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The experience of looking at The Sick Rose, which is a good-curated print presentation of images that are freely accessible digitally on the Wellcome Images site, raises questions about historic medical pictures, and when and in what media it is appropriate to view them. It is one thing to take a beautifully bound book aside into a silent armchair and have a one on one encounter with with a dignified man with a bulbous, untreated pendant tumor, or the face of an infant wizened by tertiary syphilis. It's another to see the same faces detached from Barnett's circumstance and flit by on Pinterest, Tumblr, or Twitter, in a jumble of other unrelated images -supplying scholarship.
Afflictions, most of which are now rare in the Western world organize the Sick Rose: gout, cholera, tuberculosis, advanced phases of syphilis. Online, the patients' anguish runs the danger of being seen as classic"---nearly comical in its dreadful extremity and its space from our own time. In a blog post about the process of assembling and after marketing The Sick Rose, Barnett admitted to a sense of unease" about sending the images away into the planet, worrying regarding the kitsch, knowing, and emptily ironized approach" that could greet the pictures. (When Wired ran a slideshow of photographs from Sick Rose in May, for example, it was headlined Awesomely Gross Medical Illustrations From the 19th Century") Over Skype, Barnett told me: These are all images of something that happened to someone somewhere. They're not pictured."
As historic medical pictures go digital, scholars and archivists are being compelled to weigh the advantages of disseminating the fascinating and definitely significant record of the progression of medical practice with matters the images will likely be misunderstood and misused. Making the pictures accessible will almost certainly lead to some tone deaf uses, lacking empathy and regard at best---manipulating the shock value of an at body disfigured face or On the other hand, digitization of the sorts of images which were once available only to researchers with the means to travel to archives can do plenty of good. Such visibility can raise consciousness about previous wrongs, ease connections between historians and also the families of former patients , even supply us with a brand new method to consider our own mortality. (Because there are good arguments on both sides, and because these medical images may be upsetting to some readers, we've decided to put the photographs we are publishing with this specific post behind a digital scrim, which allows you, the reader, to decide whether to view them.)
Here's one case that shows how much such digitized pictures can steal away from their circumstances. Art historian Suzannah Biernoff has written about the fate of a group of patient pictures from the Gillies Archives These are the World War I-era records of Queen Mary's Hospital, Sidcup, in the U.K., where plastic surgeon Harold Gillies headed a special unit treating injuries that needed maxillofacial surgery. Gillies commissioned photographers and artists to record his patients' presurgical injuries, using the images to plan the approach of his team.
These photographs ended up on the Web as part of a mid-2000s exhibit titled Project Faade (now archived via the Wayback Machine ). The job, which was financed by the Wellcome Trust's SciArt Production Award, was a collaboration among artist Paddy Hartley; Dr. Andrew Bamji, a rheumatologist who acts as curator of the Gillies Archives; and Dr. Ian Thompson, a surgeon and designer of facial implants. The visuals that Hartley made with inspiration from these archives afterwards formed the basis of an exhibition at the National Army Museum in London. The job, Hartley writes on his site , was intended to explore the effect of veterans' wartime injuries and following facial surgeries on their lives.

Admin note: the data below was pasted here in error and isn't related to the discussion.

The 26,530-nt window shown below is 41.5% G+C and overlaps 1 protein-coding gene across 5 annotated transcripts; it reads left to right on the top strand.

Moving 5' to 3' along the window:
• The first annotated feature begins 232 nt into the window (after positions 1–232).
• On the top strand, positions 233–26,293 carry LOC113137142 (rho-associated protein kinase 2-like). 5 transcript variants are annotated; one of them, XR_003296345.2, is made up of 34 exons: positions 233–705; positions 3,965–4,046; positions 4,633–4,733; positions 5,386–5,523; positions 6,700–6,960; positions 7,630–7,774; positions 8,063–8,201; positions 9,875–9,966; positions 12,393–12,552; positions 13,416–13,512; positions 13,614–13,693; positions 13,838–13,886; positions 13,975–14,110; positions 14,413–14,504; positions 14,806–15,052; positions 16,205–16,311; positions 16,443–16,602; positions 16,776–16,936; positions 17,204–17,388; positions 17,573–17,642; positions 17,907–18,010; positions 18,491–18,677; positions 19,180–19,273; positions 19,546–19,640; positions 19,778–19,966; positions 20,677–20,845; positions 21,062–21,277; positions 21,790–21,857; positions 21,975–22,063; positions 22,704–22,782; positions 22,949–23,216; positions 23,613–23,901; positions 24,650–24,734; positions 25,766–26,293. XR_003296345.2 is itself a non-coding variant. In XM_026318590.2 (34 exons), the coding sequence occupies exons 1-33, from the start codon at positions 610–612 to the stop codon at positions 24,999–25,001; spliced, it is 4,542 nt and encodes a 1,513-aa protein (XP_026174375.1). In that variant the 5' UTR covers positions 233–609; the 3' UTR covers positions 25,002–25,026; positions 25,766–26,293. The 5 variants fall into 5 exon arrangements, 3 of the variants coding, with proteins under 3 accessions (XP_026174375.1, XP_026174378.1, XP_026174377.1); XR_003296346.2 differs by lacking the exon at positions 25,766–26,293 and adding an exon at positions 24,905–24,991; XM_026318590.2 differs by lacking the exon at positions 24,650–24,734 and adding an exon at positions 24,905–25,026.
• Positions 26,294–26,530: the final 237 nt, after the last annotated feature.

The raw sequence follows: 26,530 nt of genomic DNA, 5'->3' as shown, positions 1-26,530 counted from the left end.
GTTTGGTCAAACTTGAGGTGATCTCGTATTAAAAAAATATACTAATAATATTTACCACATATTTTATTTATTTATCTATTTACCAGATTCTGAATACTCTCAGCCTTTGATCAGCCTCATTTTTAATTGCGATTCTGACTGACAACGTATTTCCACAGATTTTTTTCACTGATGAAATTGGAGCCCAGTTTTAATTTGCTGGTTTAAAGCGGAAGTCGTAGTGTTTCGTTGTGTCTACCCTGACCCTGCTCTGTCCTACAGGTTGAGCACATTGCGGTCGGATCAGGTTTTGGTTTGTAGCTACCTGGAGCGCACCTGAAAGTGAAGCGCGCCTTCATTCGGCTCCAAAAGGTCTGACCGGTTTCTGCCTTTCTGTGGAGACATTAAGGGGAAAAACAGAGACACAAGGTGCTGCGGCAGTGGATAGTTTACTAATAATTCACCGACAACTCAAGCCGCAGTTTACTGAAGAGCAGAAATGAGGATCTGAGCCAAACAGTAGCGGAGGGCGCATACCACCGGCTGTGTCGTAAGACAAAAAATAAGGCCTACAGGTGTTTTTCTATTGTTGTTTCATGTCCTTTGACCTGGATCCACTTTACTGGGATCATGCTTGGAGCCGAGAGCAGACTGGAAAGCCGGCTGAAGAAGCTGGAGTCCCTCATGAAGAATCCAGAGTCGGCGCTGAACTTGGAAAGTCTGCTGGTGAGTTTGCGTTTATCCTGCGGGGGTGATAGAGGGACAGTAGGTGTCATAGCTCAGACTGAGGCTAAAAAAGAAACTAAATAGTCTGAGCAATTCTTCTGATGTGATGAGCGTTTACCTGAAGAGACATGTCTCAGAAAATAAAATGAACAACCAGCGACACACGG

But the digital images had another life following the exhibit had closed. Some photographs from the Project Faade archive ended up used in the design of the genetic mutants (splicers") that players of the videogame BioShock must battle. Among the patients in the pictures, Henry Lumley, a pilot trainee, lived with his harm for a year and was injured on the day of his graduation from flying school before being declared to Gillies' care. Lumley died of postoperative complications, at age 26. (Here's his page on the Project Faade site And here's a picture of the BioShock character in question) Lumley and his fellow patients are now forced to wander about in virtual space, made into monsters for the entertainment of gamers.
Std Test nearby Cloverly. Does this matter, given that many (most?) BioShock players will never understand who these men were in real life? Biernoff writes that British culture during the World War I perceived death in battle as glorious, but facial mutilation was seen as nearly shameful---a fate worse than death"---and pictures of soldiers injured in this way were censored, lest they diminish morale. So even if gamers never realize that the characters they are seeing on screen were once real men, it can nevertheless feel like these guys, ostracized in life, are being wronged again when they are trotted out as digitized monsters. Cloverly MD, United States std test. As Wellcome Library archivist Natalie Walters pointed out in a post on the connection between BioShock and the Gillies Archive: That nearly 100 years later comparable images are used to frighten people in a computer game, gives us a peek into what life must have been like for folks who sustained such disfiguring injuries." (She includes: How brave these men were to allow themselves to be photographed with extensive injuries, and to get treatments that frequently made them seem worse before they seemed better.")